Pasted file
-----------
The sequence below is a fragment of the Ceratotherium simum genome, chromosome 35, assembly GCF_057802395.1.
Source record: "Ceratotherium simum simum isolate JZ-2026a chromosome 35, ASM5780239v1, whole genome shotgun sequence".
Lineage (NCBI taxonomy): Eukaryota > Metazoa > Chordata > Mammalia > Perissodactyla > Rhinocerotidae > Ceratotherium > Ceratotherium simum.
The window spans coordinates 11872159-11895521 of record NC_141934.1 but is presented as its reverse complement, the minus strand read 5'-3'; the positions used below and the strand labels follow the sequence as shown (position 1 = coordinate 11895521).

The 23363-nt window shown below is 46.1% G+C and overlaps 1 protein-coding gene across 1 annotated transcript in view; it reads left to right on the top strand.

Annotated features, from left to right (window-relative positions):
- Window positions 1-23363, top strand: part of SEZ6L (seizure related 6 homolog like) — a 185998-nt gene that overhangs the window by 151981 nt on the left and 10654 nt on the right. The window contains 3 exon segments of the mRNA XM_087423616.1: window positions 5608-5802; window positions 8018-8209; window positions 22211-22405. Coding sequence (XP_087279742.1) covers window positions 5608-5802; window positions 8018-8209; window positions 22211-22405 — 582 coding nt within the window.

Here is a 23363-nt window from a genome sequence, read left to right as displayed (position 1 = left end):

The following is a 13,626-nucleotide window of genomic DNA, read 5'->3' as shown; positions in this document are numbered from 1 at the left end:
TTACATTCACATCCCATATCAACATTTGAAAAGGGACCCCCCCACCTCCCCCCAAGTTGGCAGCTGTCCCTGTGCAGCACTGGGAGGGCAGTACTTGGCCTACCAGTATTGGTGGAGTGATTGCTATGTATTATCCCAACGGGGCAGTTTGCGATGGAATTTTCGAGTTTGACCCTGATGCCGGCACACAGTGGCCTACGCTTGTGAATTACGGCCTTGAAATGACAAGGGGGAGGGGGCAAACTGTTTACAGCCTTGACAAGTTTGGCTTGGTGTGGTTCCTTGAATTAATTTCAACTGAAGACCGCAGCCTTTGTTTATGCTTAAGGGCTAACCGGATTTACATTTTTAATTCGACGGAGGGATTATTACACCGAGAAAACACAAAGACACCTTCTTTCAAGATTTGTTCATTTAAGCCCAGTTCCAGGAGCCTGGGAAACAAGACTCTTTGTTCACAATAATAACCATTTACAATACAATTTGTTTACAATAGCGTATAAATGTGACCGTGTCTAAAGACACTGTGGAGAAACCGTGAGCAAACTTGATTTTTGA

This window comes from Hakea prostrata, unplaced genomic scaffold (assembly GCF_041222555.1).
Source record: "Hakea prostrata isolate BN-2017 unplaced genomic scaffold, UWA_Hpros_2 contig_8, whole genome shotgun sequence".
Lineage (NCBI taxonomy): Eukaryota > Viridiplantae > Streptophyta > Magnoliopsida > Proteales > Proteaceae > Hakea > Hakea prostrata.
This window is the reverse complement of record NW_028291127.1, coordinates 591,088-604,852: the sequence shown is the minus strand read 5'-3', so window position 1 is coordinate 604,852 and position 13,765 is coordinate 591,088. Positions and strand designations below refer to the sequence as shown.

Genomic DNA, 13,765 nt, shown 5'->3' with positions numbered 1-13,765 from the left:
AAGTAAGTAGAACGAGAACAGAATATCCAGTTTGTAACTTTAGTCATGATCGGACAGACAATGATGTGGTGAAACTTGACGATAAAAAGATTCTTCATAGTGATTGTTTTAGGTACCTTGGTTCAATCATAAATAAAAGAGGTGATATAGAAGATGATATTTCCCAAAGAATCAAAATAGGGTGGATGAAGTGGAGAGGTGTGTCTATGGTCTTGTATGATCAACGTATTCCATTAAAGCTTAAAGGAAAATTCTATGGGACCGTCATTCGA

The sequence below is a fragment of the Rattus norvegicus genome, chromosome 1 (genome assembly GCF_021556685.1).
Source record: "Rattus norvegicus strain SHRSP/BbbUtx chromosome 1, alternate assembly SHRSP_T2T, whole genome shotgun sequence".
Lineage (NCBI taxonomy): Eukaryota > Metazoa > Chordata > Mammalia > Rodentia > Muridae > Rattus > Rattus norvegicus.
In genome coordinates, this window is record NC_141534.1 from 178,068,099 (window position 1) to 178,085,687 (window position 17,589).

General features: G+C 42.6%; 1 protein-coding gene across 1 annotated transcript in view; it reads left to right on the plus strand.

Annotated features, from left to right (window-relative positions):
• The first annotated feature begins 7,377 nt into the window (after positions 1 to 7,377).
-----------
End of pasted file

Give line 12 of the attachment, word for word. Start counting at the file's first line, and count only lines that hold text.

Source record: "Hakea prostrata isolate BN-2017 unplaced genomic scaffold, UWA_Hpros_2 contig_8, whole genome shotgun sequence".